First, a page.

Social Work Students Help Provide Drinking Water for El Salvador Community
In January, 11 students and two faculty members from the School of Social Work installed an ultraviolet water purification system at Complejo Educativo General Francisco Menendez, a school of 975 students in El Espino, a community in San Pedro Perulapan, El Salvador.
The 10-day visit was part of a two-credit course offered by the School of Social Work.
Alumna Jody Olsen, PhD ’79 MSW ’72, visiting professor and former deputy director of the Peace Corps, says she and others on the trip wanted to better understand the origin and culture of their Salvadoran clients. Olsen says the Baltimore-Washington region has one of the largest concentrations of El Salvador immigrants in the U.S.
In the weeks before the trip, students, led by Katie Januario, raised $850 for the water purification system, including a $600 contribution from Dean Richard P. Barth, PhD, MSW. A plaque on the equipment reads “Donated by the University of Maryland School of Social Work.”
The nonprofit organization Clean Water for the World helped deliver the system, Januario says.
By working together, the University students and El Espino residents brought clean drinking water to potentially dozens of families, says Dick Cook, MSW ’72, who went on the trip. Cook is director of the University’s Social Work Community Outreach Service.
“I don’t know what is more exciting,” says Januario, “the amazing community where the water filter was installed, the image of everyone working together to install the filter, or imagining the people actually drinking the clean water.”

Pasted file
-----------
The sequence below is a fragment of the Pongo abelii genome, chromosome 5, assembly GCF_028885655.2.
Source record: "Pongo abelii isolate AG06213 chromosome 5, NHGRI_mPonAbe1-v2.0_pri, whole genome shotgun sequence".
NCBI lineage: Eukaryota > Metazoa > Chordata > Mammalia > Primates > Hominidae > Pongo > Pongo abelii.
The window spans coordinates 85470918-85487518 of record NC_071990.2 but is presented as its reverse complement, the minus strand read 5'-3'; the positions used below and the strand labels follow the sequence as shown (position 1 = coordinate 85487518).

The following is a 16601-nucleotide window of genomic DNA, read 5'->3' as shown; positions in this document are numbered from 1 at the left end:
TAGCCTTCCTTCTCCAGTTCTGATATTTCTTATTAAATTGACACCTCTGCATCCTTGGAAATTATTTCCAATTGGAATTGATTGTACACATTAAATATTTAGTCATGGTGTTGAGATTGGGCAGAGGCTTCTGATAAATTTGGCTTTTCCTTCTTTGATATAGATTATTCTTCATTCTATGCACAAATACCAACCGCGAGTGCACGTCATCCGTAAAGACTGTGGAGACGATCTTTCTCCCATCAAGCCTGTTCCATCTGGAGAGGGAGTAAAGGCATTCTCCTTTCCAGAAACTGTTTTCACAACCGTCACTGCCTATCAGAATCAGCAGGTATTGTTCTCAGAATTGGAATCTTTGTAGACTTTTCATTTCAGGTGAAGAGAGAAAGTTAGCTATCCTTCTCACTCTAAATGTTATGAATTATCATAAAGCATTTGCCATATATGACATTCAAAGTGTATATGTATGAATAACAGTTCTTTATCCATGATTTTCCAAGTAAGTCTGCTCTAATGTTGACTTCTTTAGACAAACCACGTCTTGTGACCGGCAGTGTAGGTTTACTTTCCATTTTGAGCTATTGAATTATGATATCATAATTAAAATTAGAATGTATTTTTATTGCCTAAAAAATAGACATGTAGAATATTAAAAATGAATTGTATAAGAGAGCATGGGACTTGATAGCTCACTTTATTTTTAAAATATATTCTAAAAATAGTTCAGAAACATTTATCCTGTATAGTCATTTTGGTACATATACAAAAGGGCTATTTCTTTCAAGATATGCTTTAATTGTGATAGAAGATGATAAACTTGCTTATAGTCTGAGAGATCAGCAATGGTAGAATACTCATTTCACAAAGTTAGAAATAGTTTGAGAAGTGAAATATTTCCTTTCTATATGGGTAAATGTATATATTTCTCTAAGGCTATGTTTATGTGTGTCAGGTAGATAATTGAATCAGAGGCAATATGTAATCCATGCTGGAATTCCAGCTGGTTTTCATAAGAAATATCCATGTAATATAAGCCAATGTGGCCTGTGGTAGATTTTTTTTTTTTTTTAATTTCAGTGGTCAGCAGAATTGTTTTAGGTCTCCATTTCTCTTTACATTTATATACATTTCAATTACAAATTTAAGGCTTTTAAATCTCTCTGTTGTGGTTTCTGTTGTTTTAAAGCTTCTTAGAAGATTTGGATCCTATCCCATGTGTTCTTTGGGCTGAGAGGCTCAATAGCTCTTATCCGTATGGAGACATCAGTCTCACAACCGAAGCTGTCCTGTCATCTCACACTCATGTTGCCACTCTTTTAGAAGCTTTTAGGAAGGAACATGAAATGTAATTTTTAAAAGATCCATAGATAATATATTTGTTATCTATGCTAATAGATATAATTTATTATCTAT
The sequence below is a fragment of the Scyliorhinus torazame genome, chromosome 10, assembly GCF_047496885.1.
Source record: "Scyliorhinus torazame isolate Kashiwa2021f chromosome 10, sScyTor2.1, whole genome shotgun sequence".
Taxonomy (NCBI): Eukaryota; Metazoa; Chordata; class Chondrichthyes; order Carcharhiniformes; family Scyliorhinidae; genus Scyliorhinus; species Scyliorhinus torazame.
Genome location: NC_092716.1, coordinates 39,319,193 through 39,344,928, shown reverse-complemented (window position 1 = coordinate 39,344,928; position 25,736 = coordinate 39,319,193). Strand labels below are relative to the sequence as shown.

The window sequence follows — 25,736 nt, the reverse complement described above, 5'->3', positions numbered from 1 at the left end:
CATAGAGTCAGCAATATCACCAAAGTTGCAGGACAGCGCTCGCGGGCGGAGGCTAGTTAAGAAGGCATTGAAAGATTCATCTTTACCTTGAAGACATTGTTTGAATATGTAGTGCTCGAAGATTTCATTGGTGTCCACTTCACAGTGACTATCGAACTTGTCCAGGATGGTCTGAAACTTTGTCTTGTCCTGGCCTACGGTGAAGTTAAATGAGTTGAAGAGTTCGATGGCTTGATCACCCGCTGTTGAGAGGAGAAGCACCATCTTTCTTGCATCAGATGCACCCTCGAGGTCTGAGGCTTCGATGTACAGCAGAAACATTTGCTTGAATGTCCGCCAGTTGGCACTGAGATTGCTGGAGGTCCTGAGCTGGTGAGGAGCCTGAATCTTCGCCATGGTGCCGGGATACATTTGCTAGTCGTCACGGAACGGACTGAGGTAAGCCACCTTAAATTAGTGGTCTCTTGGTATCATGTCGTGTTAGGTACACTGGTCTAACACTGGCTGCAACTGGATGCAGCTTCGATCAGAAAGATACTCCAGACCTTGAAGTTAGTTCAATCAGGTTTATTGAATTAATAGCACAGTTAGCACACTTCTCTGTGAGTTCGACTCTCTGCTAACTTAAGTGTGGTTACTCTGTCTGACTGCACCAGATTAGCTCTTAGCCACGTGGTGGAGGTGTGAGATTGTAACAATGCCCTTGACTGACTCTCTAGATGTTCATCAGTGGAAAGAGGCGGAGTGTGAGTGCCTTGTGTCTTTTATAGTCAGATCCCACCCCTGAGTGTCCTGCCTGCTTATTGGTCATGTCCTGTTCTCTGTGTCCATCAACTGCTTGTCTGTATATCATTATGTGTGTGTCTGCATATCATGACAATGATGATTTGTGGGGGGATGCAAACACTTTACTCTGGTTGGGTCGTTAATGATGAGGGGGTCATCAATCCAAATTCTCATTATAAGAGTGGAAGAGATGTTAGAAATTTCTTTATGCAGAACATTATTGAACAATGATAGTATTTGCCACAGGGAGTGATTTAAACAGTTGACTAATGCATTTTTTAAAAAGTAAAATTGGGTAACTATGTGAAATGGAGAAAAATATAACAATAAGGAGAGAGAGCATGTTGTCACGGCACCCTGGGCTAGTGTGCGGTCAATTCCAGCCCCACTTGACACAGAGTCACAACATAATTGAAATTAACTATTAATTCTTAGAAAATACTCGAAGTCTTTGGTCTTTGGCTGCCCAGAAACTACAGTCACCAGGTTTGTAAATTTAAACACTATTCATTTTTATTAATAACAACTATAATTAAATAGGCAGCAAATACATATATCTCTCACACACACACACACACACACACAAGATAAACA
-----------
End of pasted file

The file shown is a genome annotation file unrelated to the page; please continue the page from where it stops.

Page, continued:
Before going to El Salvador, the students completed three class sessions on the country’s history and culture. Also, in collaboration with the Center for Exchange and Solidarity in El Salvador, the students interacted with various community leaders.
“Meeting people who have endured civil war and growing community violence and continue to love despite larger, systemic concerns, is both a humbling experience as a future social worker and dwarfs the perceived enormity of social problems such as poverty and disparities in health care access,” says student Agatha So.
“I have found that the people with the least in this world end up offering you the most,” says Januario, a former Peace Corps volunteer.
Olsen says the School of Social Work will offer the course again in two years and will provide other similar programs for students.
“Any opportunity students can take that puts them in a different cultural environment is very important, particularly for social work students,” says Olsen.